Business and Economy
New head’s improvements win backing from inspectors
Posted on: 20 June 2019
The new headteacher of a North Devon secondary school has won the strong support of independent inspectors for the improvements he is making to students’ education.
Graham Hill took over as head of Pilton Community College at the start of the academic year after it had previously been judged as requiring improvements by Ofsted.
Five inspectors returned to Pilton for two days last month and say the school still needs to improve.
But – in a new report – they pay tribute to the work that Mr Hill has done and say it is already having an impact on teaching and learning.
“The new headteacher is acutely aware that pupils should be making better progress,” says lead inspector Richard Steward.
“He is taking decisive action to raise standards. He is determined to improve the quality of education and raise pupils’ achievement.
“(He) has the strong support of parents, staff, pupils and governors and is already having a positive impact on the school’s work.
“Senior leaders have comprehensive and coherent plans to bring about improvements.
“Recent changes, including the appointment of (the) new head and the restructuring of the senior leadership team, have generated strong capacity for improvement.
“Appropriate systems and staffing are now in place to accelerate the pace of improvement,” says Mr Steward.
But he says the changes have not yet had enough time to have a significant impact on standards.
Mr Steward praised the school governors and the Ventrus Trust which oversees Pilton.
“Leaders of the trust and members of the local governing board have taken difficult decisions in order to improve leadership at all levels,” he says. “As a result, confidence in the future of the school has been renewed.”
The five inspectors found that the curriculum at Pilton was broad and balanced and enhanced by a range of well-attended extra-curricular clubs and activities.
The work to promote pupils’ personal development and welfare was good, they were safe and well cared for and they generally behaved well in lessons and around the school.
Students received good quality careers information, advice and guidance and were well informed about their options when they left school.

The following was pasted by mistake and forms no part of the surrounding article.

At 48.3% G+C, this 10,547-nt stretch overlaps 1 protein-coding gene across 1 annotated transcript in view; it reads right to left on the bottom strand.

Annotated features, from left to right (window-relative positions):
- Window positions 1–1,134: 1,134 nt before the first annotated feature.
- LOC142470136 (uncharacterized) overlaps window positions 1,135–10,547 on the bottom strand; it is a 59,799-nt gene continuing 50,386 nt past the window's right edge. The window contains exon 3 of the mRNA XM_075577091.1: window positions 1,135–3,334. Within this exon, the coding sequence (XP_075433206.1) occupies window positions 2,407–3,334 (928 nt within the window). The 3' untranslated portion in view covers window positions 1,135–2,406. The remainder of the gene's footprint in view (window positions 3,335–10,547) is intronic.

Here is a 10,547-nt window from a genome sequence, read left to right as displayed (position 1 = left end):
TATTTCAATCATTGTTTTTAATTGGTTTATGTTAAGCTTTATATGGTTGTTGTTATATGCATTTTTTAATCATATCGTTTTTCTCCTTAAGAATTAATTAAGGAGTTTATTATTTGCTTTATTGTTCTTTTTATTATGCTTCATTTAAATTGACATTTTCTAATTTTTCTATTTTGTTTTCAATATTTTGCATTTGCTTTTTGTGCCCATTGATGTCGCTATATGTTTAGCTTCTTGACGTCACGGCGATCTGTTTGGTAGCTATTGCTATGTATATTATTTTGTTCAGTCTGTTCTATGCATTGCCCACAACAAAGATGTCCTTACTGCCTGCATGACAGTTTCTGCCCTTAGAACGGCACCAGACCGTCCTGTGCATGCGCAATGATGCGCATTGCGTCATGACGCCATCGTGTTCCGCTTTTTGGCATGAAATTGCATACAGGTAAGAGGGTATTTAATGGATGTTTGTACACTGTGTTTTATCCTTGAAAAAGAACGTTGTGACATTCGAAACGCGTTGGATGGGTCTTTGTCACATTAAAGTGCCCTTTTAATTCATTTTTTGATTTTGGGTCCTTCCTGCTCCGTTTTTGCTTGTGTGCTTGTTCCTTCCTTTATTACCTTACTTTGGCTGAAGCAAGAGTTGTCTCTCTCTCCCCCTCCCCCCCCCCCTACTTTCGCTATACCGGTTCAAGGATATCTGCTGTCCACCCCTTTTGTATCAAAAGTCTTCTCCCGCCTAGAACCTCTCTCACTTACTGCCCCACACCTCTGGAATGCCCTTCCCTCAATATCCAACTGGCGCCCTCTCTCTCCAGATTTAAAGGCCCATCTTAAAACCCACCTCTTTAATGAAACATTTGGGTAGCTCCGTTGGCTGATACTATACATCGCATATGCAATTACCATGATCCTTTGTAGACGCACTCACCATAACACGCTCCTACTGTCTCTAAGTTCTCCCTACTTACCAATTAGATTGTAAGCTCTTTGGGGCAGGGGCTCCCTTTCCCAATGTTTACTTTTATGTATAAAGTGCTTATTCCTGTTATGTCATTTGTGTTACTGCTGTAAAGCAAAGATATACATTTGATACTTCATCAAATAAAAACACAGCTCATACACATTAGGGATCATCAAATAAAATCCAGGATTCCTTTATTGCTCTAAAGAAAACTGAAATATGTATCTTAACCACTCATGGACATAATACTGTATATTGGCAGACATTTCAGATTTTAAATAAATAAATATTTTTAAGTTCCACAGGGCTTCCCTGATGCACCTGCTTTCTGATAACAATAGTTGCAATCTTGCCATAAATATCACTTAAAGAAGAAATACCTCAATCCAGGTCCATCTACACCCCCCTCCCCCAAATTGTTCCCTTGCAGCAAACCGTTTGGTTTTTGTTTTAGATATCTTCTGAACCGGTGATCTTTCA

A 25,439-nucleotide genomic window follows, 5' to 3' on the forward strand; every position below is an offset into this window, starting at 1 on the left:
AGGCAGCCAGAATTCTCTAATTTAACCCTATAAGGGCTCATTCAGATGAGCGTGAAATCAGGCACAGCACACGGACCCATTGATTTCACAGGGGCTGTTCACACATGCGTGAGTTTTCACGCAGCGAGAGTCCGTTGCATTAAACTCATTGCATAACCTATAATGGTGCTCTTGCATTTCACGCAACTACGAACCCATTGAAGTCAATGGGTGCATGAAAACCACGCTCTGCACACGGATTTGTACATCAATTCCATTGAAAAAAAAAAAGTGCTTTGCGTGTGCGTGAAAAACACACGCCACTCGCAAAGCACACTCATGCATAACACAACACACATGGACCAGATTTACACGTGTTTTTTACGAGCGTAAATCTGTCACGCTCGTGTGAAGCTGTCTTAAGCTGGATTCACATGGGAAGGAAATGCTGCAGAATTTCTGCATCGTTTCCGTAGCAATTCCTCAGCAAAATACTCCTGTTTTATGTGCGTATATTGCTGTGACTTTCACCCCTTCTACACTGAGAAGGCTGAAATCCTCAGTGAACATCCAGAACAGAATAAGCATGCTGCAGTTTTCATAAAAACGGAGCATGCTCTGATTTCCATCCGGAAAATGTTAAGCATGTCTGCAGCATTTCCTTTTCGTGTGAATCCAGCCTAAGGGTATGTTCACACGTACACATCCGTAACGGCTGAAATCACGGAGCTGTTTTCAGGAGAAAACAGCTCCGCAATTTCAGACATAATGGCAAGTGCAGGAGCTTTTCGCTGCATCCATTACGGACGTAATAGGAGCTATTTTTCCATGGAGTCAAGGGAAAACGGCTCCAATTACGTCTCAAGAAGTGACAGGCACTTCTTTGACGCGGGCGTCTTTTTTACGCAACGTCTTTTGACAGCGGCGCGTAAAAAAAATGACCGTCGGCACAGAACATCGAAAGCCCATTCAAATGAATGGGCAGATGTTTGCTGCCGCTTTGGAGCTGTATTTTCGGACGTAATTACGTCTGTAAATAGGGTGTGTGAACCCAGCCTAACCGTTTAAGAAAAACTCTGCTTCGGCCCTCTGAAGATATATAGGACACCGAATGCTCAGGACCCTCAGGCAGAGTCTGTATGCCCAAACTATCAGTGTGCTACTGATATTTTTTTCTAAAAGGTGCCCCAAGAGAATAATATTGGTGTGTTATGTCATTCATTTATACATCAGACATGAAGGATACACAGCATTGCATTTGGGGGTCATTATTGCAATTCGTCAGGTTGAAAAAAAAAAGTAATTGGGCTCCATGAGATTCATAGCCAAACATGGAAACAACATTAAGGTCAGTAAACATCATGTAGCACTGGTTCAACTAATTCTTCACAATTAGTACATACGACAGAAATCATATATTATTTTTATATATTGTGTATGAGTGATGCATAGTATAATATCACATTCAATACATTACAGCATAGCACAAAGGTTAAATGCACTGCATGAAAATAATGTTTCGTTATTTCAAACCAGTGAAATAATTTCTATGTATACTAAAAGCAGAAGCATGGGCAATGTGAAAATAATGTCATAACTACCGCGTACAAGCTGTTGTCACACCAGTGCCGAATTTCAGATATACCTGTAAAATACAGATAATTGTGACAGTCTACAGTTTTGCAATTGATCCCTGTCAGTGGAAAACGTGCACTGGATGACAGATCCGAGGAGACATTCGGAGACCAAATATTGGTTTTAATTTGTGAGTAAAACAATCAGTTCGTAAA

“Parents are supportive of the school’s work and many expressed their confidence in the new headteacher,” says Mr Steward.
He says, to continue the improvements that have already been made, Pilton should closely monitor the effects of the measures that have been taken to improve teaching, use assessment information consistently to monitor progress more effectively and ensure all teachers have high expectations of what their pupils can achieve.
He says the new behaviour policy should also be applied consistently across the school.
Mr Hill said: “I am pleased that the hard work undertaken by staff and particularly leaders at all levels within the school has been recognised.
“We understand that we are on a journey and are confident that we have the right people in place to embed work that has already begun.
“Our students will remain at the heart of the decisions made and we will continue to work in partnership with our parents.
“The support of Ventrus and the governing body has ensured that the progress that we have made is sustainable as we continue our journey of improvement.”
Pilton chair of governors, Mark Cartmell, said: “I am very pleased that the inspectors have recognised the work that Graham, his senior leadership team and all the staff have done to bring about this improvement.
“We still have a lot of work to do but the governors and the leaders of the Ventrus Trust are confident we have the right team in place to maintain and build on the improvements that have already been made.
“I would also particularly like to thank our students and their families for their confidence and support.”Posted in: DCC Homepage | Education